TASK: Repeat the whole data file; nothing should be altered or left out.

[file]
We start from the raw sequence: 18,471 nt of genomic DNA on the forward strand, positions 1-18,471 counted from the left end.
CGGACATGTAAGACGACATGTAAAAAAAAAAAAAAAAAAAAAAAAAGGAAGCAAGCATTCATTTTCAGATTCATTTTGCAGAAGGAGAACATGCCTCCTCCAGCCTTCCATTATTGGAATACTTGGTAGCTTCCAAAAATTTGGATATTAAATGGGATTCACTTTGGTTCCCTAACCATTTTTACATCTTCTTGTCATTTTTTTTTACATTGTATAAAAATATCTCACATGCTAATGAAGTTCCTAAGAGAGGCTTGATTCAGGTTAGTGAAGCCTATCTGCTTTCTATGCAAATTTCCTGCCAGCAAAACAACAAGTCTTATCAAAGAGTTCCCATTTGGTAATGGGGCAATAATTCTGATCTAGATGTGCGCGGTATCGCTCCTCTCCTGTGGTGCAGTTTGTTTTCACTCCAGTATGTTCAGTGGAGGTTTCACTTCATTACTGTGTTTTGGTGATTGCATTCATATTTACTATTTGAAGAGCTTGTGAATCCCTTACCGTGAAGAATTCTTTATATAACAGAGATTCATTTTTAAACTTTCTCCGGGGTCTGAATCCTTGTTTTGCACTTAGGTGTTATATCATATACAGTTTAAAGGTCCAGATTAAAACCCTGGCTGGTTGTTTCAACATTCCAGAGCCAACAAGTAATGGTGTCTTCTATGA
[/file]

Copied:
We start from the raw sequence: 18,471 nt of genomic DNA on the forward strand, positions 1-18,471 counted from the left end.
CGGACATGTAAGACGACATGTAAAAAAAAAAAAAAAAAAAAAAAAAGGAAGCAAGCATTCATTTTCAGATTCATTTTGCAGAAGGAGAACATGCCTCCTCCAGCCTTCCATTATTGGAATACTTGGTAGCTTCCAAAAATTTGGATATTAAATGGGATTCACTTTGGTTCCCTAACCATTTTTACATCTTCTTGTCATTTTTTTTTACATTGTATAAAAATATCTCACATGCTAATGAAGTTCCTAAGAGAGGCTTGATTCAGGTTAGTGAAGCCTATCTGCTTTCTATGCAAATTTCCTGCCAGCAAAACAACAAGTCTTATCAAAGAGTTCCCATTTGGTAATGGGGCAATAATTCTGATCTAGATGTGCGCGGTATCGCTCCTCTCCTGTGGTGCAGTTTGTTTTCACTCCAGTATGTTCAGTGGAGGTTTCACTTCATTACTGTGTTTTGGTGATTGCATTCATATTTACTATTTGAAGAGCTTGTGAATCCCTTACCGTGAAGAATTCTTTATATAACAGAGATTCATTTTTAAACTTTCTCCGGGGTCTGAATCCTTGTTTTGCACTTAGGTGTTATATCATATACAGTTTAAAGGTCCAGATTAAAACCCTGGCTGGTTGTTTCAACATTCCAGAGCCAACAAGTAATGGTGTCTTCTATGA